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Last Updated: Tuesday, 25 September 2007, 15:15 GMT 16:15 UK
Scottish obesity 'just behind US'
Obese person
Obese people in Scotland are 18% more likely to be hospitalised
Obesity levels in Scotland are the second highest in the developed world behind the USA, new statistics have revealed.

The figures were published as the Scottish Government announced plans to remove sweets and fizzy drinks from schools.

Under new rules, the amount of chips served in school meals will also be cut and more fruit and vegetables provided.

Children's Minister Adam Ingram said he wanted to change young people's habits.

The figures , released by ISD Scotland, the statistical wing of the NHS, said the "obesity epidemic" in Scotland must be addressed and outlines the extent of the "major public health problem".

These figures provide little evidence that current approaches to obesity are having any impact
Public health information report

The report puts Scotland second bottom in a list of the developed world's most obese nations, with only America faring worse.

Since 1995, obesity in the adult population has increased by 46%.

There have been marked increases in men aged 35 to 64 and in women aged 35 to 44, while one in five children in primary seven were estimated to be obese in 2004/05.

The report said: "These figures provide little evidence that current approaches to obesity are having any impact.

"The increasing levels of obesity are of serious concern given the levels of morbidity and mortality associated with obesity.

"It is estimated that obese people in Scotland are 18% more likely to be hospitalised than those of normal weight."

'Sedentary lifestyles'

The cost of treating obesity-related disease in Scotland was estimated at 171m in 2001.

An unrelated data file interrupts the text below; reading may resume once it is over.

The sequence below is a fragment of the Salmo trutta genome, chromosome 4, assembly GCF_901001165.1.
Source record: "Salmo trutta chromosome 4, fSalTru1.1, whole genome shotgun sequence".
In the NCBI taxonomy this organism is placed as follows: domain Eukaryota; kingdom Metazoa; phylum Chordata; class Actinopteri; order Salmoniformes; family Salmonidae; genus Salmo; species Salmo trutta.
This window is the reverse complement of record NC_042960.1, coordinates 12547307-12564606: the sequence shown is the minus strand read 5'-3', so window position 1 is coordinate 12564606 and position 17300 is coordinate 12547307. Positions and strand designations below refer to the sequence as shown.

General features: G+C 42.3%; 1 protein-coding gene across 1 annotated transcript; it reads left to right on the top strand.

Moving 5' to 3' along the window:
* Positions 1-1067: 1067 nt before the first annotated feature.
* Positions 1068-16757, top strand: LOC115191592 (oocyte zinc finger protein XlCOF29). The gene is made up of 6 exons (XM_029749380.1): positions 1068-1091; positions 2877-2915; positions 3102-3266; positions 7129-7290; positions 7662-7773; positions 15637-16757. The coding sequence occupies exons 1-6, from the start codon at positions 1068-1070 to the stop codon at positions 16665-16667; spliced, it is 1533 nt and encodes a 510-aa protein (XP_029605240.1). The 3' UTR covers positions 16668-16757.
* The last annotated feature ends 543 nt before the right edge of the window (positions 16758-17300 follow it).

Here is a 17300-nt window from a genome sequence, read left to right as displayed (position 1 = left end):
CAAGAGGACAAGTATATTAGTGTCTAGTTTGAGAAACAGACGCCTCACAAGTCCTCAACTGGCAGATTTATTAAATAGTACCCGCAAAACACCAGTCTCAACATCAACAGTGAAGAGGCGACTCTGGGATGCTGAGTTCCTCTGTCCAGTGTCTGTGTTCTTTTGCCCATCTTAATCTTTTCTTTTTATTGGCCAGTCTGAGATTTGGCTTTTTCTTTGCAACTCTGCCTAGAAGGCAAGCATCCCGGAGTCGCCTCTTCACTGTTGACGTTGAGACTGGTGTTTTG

The prevalence of the condition in Scotland is among the highest of all Organisation for Economic Co-operation and Development (OECD) countries - above the UK as a whole, Mexico, Canada and Australia.

The condition is likely to result in rising levels of Type 2 diabetes, colon cancer and hypertension.

Declining levels of physical activity and "sedentary lifestyles" are highlighted in the report as a possible factor in the growing levels of obesity in developed countries.

The availability of cheap, energy-dense food could be a further factor.

School meals being served
Chips will only be served in schools as part of a nutritional meal

Meanwhile, ministers set out new nutritional guidelines for Scottish schools which will be written in to legislation and be applied from August 2008.

It comes in response to recommendations from a group of nutrition, child health, dental and education experts.

At least two portions of fruit and vegetables will be served every lunchtime, oily fish will be served once every three weeks, while deep fried food will be limited to three items a week.

Sweets and fizzy drinks will be removed from schools and chips will only be served up as part of an overall balanced and nutritional meal.

Mr Ingram said: "By targeting our youngest citizens we can make a lasting difference.

"Putting healthy options on a plate for pupils every day will develop their taste for the food that's good for them and stop unhealthy habits from taking hold."

Tory health spokeswoman Mary Scanlon said the findings of the obesity report were "horrific".

"This sends a clear message that we need to start educating people about the dangers of an unhealthy lifestyle, starting with mothers in ante-natal classes," she said.

In 2003, the Hungry for Success initiative was launched to change eating habits but since then the number of children taking school meals has dropped.

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02 Mar 07 |  Scotland
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16 Jan 07 |  Scotland
School nutrition 'to be relaxed'
29 Dec 06 |  Scotland
Bid to ban junk food from schools
11 Sep 06 |  Scotland


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